Three people are missing after fires that destroyed nearly a thousand homes Thursday in the US state of Colorado, authorities said on Saturday. Since Saturday, storm Frida has crossed the United States: heavy snowfall has calmed the damage caused by the flames, but is slowing down research. The images are impressive.
The United States has been crossed since Saturday by the winter storm Frida: strong winds, floods and snowfall have come to appease the damage caused by the major fire which ravaged Colorado. This Monday, three people are still missing. “We are very lucky not to have a list of 100 missing. But unfortunately we have three people confirmed to be missing.”Boulder County Sheriff Joe Pelle said at a press conference.
At least 991 homes were destroyed by the flames that ravaged entire neighborhoods of Superior and Louisville, two towns near Denver, the state’s main city, on Thursday, forcing tens of thousands of people to flee in an emergency.
Snowfall then stopped the spread of the fire on Friday, but also complicated the search for missing people. “The buildings where these people could be were completely destroyed and are now covered with about eight inches of snow “, explained Sheriff Pelle. The snow helped put out the fires, but it is “difficult for surveys, rescue and damage assessment“, he added.
Entire neighborhoods destroyed “in the blink of an eye”
The damage is startling: in aerial images, entire streets are little more than piles of smoking ash. The fire, unlike previous fires, affected suburbs and not just rural areas.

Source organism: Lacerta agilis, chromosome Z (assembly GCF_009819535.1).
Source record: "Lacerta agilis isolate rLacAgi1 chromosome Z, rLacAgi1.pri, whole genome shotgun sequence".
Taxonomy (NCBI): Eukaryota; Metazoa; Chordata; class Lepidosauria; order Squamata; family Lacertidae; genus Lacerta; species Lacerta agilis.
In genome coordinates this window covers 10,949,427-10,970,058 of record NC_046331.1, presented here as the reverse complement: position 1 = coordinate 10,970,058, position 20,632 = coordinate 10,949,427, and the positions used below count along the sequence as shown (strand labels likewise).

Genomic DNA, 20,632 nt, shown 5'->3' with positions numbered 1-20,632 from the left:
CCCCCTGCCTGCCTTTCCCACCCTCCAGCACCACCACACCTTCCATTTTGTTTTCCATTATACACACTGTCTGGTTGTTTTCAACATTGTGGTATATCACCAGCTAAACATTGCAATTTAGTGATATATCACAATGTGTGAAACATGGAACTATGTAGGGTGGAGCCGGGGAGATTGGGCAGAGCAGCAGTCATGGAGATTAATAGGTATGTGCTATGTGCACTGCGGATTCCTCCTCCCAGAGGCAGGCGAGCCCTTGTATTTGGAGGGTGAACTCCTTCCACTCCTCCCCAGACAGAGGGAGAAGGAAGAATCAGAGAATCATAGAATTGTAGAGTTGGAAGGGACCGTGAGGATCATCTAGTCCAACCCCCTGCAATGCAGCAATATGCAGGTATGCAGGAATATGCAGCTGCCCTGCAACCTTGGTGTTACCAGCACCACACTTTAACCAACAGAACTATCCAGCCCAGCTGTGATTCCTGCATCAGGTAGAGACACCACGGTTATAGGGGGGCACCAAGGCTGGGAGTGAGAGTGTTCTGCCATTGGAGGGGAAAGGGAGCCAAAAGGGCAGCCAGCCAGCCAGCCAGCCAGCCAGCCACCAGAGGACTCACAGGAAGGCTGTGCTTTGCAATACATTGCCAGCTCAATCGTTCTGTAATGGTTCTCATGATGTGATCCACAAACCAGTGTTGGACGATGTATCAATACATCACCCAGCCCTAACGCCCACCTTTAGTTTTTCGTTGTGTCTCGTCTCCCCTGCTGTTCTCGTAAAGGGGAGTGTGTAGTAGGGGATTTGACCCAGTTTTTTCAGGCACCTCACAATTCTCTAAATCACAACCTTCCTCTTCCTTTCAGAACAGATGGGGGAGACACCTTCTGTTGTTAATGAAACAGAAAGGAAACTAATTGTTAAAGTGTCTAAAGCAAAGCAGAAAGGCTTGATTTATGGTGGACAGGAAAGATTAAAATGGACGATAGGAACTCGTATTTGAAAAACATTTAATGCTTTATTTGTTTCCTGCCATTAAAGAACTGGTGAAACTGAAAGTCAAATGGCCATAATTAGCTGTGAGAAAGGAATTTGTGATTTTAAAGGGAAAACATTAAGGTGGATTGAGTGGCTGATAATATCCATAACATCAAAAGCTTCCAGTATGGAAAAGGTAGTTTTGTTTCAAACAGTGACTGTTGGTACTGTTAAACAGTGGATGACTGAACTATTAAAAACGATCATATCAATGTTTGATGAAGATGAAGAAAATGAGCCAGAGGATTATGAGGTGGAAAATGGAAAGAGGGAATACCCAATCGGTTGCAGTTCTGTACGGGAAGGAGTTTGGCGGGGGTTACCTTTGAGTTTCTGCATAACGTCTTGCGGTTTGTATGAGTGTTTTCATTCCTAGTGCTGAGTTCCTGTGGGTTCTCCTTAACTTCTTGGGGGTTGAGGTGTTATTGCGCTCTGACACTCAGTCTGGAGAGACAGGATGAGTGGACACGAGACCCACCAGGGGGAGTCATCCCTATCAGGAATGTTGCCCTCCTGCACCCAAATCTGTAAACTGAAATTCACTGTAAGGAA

Unlike a previously mentioned lead, investigators found no credible clue to support the hypothesis that the fires, unusual for the season, were caused by falling power lines. According to Sheriff Pelle, witnesses could have confused power lines and telephone lines.
© Belga Images
The flames, fanned by strong winds, destroyed entire neighborhoods “in the blink of an eyeColorado Governor Jared Polis said. “Families had only a few minutes to put everything they could – their animals, their children – in the car and leave”, he had explained. Some 33,000 residents of Superior and Louisville were ordered to evacuate their homes Thursday, most with only the clothes they had on their backs.
A drought that gets worse from year to year
Colorado has been hit for several years by exceptional drought, like much of the American West. In recent years, this part of the United States has experienced unprecedented fires, especially in California and Oregon. With global warming, the intensity and frequency of drought and heatwave episodes are likely to increase further, continuing to create ideal conditions for forest or bush fires.